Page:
Toward a More Sustainable Dallas

As an alliance of sustainable, environmental, public health, good food, LEED-building, tree preserving, bike riding hiker activists, we share common values and ideals that will guide our decisions when choosing potential elected officials to represent us on the Dallas City Council. The following core goals are each an important step toward a more sustainable Dallas.


Trinity Toll Road

We do not support the construction of the Trinity Toll Road in any way, shape or form, because it would waste limited transportation dollars, threaten our flood protection and leave residents at risk of flooding, and ruin any chance of a promised park system along the floodway. In its place, we advocate for a sustainable system of parks, wetlands, waterways and trails that will provide an urban oasis for all residents.


Save Open Spaces

White Rock Lake Park should be permanently protected, rather than continually facing development threats that neighbors and organizations must fend off one at a time. White Rock Lake Park is a shared treasure for all residents to enjoy forever, not wasted open space for any type of commercial development.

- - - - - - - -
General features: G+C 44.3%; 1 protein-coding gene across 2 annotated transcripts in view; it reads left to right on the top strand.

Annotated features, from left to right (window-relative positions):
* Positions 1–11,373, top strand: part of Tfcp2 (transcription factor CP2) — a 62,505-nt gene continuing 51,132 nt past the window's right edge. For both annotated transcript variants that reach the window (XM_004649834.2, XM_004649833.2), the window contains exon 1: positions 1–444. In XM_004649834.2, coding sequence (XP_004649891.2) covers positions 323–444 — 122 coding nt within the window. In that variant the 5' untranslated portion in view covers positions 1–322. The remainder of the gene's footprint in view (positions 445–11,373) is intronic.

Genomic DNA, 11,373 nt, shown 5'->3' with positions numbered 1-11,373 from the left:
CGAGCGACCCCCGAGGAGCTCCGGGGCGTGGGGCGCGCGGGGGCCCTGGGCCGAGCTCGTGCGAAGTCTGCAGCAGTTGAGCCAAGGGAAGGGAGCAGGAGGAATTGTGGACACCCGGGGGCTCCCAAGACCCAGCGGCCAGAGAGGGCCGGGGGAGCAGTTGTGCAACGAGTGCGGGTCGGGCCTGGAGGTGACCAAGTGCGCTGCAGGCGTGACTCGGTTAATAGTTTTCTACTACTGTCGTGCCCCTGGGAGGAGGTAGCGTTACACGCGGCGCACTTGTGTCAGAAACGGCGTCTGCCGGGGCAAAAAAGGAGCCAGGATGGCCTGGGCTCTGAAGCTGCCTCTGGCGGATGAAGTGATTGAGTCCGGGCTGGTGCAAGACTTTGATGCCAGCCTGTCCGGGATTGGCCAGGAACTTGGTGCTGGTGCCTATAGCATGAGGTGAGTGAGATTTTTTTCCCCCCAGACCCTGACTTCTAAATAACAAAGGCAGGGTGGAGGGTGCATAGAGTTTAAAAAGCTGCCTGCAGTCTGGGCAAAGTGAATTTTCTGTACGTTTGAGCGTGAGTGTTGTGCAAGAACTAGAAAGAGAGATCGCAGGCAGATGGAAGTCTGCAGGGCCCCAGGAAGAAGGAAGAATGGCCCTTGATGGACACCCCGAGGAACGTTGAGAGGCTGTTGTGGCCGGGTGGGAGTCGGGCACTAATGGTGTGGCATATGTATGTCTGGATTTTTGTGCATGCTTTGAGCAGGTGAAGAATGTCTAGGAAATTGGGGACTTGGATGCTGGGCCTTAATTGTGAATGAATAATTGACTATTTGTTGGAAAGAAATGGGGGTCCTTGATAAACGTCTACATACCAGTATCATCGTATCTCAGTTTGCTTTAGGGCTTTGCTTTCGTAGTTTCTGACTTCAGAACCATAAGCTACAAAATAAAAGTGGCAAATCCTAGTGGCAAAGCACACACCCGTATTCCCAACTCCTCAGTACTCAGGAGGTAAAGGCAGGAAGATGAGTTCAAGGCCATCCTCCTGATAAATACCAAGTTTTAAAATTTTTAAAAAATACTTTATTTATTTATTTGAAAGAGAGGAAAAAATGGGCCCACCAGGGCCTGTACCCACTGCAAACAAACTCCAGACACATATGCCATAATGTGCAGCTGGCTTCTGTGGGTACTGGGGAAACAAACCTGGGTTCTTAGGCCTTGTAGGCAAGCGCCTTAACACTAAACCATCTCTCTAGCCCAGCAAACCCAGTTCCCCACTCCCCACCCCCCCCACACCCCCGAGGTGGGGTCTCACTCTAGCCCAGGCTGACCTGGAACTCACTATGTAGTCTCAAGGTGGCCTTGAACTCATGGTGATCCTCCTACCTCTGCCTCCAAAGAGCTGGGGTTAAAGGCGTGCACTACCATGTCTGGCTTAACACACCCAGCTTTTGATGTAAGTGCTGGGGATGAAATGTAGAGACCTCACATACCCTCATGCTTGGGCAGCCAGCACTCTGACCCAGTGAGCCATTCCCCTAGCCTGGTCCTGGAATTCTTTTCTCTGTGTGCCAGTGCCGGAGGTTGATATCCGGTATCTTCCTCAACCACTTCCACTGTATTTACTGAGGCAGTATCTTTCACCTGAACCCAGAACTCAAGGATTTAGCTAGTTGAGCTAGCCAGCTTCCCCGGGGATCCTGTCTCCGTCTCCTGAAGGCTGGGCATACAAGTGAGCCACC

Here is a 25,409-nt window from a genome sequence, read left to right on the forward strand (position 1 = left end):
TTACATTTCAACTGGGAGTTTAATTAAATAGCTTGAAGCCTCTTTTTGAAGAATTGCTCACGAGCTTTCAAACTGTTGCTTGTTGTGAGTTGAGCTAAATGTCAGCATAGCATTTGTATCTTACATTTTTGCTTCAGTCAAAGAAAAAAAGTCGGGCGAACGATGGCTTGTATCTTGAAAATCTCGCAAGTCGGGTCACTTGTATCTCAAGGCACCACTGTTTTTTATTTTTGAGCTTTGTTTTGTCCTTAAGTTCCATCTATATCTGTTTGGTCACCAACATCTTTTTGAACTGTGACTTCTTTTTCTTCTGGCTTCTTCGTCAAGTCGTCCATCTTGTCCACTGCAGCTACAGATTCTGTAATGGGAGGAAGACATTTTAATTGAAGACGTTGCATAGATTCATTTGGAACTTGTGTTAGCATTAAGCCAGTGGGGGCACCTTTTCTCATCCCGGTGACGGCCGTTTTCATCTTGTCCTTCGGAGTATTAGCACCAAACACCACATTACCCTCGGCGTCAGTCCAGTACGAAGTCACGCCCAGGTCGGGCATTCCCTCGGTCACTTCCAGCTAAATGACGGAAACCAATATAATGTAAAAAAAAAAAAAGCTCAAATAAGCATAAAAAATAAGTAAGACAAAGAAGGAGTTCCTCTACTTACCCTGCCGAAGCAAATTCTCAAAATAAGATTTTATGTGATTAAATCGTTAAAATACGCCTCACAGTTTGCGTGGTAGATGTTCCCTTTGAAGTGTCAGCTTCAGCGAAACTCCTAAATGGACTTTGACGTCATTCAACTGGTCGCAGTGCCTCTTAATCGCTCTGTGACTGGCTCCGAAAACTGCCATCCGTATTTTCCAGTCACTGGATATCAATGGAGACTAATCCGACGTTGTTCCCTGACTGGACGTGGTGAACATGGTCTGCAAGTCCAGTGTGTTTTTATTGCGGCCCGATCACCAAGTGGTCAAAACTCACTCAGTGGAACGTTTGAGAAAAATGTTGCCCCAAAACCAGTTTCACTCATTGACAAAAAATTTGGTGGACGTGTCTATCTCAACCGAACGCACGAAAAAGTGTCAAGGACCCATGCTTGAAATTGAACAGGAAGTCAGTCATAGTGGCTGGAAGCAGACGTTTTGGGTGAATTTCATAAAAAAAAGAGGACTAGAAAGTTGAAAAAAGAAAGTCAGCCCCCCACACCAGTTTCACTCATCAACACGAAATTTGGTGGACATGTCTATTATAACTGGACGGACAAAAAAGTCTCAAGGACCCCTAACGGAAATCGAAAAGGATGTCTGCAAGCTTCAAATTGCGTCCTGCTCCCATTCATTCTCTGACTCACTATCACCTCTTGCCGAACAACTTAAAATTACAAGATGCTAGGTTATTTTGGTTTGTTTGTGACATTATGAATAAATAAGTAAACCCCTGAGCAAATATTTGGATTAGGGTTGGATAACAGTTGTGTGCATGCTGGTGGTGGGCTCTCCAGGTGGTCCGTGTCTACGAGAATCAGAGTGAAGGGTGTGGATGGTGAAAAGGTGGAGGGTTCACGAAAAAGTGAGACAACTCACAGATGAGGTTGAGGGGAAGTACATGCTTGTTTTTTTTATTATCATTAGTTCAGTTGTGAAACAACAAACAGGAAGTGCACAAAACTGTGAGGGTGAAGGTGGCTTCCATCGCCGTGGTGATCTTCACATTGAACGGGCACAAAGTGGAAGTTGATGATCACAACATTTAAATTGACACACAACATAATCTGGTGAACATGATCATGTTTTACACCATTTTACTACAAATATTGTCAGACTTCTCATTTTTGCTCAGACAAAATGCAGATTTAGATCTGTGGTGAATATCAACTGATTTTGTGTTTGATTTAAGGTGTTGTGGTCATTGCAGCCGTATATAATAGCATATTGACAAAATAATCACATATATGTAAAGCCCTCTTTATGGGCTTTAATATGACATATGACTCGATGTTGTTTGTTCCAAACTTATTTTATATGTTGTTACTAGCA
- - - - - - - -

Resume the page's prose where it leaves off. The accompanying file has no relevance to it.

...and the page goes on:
Dallas should purchase and conserve more public park land, period. We rank near the bottom of every parks-per-capita list, which affects the decisions of potential residents when they evaluate whether to move here.

We should also improve our zoning rules to protect open spaces when development does take place. If we can encourage green space and walkability in all new developments and reconstructions, we will have a better city to live in.

We should improve the tree preservation ordinance to protect our ecosystems while still encouraging responsible stewardship and development. These goals are not mutually exclusive – they support each other.

The Dallas Landmark Commission should consider designating our most important open spaces – such as White Rock Lake Park and the Great Trinity Forest – as permanently protected City of Dallas landmarks.